North Korea is often referred to as a hermit kingdom of sorts, or the last bastion of communism remaining in today’s largely capitalist world.
But it’s probably more accurate to think of it as a militaristic nation which has been on a war footing ever since the 1950s when it was the battleground for forces from the US, UN and China, as well as its own.
So, for the past 70 years, the country’s population of 25 million have had to live on food rations provided by the communist government.
There is no free enterprise or free anything much, so the economy has been in stasis from which if it emerged would see living conditions improve dramatically in a short space of time.
That’s if the communist government – or even communism – will allow it.
Whatever the politics, under its new leader, Kim Jong-un, North Korea looks ready to change its stance and maybe even lay down some of its arms.
The hereditary dictator met with US President Donald Trump last week in a somewhat historic summit in Singapore (main picture).
Trump said afterwards that he spoke to Jong-un about the immense commercial opportunities of real estate development in North Korea.
That may well be the case – if things get that far.
You would think that the commercial benefits of opening up its economy would make it an imperative, but North Korean decision-making has been a mystery for quite some time, so no one really knows what will happen.
But if we were to make a crude comparison to South Korea, we could perhaps project what’s in it for North Korea.
The population of South Korea is just over 50 million. Its gross domestic product is more than $2 trillion. That works out to be approximately $40,000 for every South Korean.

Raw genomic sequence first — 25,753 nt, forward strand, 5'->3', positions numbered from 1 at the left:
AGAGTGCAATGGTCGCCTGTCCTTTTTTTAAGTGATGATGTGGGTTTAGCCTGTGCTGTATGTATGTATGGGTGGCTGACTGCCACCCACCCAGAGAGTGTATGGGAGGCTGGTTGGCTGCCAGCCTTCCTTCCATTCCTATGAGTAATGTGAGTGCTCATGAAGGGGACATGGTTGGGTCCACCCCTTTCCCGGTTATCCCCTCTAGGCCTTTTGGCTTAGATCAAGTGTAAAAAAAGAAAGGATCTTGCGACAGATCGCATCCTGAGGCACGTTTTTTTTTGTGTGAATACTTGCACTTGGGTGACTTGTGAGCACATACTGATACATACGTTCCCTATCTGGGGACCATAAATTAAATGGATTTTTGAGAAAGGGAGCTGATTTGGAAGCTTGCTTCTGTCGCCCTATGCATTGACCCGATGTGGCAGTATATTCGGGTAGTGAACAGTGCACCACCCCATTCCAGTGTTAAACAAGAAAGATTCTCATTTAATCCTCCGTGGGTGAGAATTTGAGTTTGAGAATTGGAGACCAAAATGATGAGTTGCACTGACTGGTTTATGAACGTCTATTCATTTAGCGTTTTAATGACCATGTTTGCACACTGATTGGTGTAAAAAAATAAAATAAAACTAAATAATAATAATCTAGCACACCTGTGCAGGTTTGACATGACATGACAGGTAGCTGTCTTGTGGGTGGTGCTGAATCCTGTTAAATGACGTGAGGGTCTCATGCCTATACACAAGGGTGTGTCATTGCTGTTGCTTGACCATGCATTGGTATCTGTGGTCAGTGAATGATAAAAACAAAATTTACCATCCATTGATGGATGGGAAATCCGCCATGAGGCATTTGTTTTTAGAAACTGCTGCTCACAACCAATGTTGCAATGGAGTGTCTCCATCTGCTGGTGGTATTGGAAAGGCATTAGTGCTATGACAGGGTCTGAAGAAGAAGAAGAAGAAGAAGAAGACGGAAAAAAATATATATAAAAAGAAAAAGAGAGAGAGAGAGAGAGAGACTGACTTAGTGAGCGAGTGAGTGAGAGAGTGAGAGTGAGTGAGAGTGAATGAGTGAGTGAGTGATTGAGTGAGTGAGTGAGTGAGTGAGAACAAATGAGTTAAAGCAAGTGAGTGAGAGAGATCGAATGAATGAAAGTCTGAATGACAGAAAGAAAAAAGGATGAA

Across the border, the average North Korean has a share of the nation’s total GDP of around $25 billion, which works out to be about $1,000 each.
So, free-enterprise South Korea generates 40 times the amount of wealth that economically- and socially-closed North Korea does.
And that’s just the average, which would not indicate how terrible the situation is for people at the bottom end of North Korea’s socio-economic scale, if there is such a thing over there.
Given the economic gap between the two Koreas – and the fact that basically both countries are inhabited largely by one race of people – you would think that the North is in for a few years of very fast GDP growth.
South Korea is, in some ways, the most technologically advanced economy in the world. It has a higher density of robots in its manufacturing sector than any other country.
Automation, in general, is something South Korea has always encouraged, with the government providing tax breaks to companies which use advanced technologies.
How things would work when the entire North Korean economy is centralised and in the absolute control of the government is not yet clear, but certainly there’s a lot of infrastructure projects that are likely to be long overdue – well before the type of beachfront properties Trump was imagining.
North Korea is said to have a strong mining sector, contributing around 34 per cent of the country’s GDP.
According to the World Atlas, this is how North Korea’s GDP breaks down.
From the above pie chart, it would appear that construction may be first on the list for investment and development – probably mostly because Trump is most enthusiastic about that and who knows anyway?
Things could go belly-up tomorrow and the North Koreans could go back to being reclusive and isolated.
But with recurring natural disasters destroying large parts of the agricultural sector, North Korea needs to restructure and stabilise its economy if it wants to look after its people.
Overall, 35 per cent of North Korean workers are employed in the agriculture sector, with 65 being employed in industry and services.
As is the case with just about every other sector, this is in stark contrast to the situation in South Korea, where agriculture accounts for far less than 3 per cent of the country’s GDP.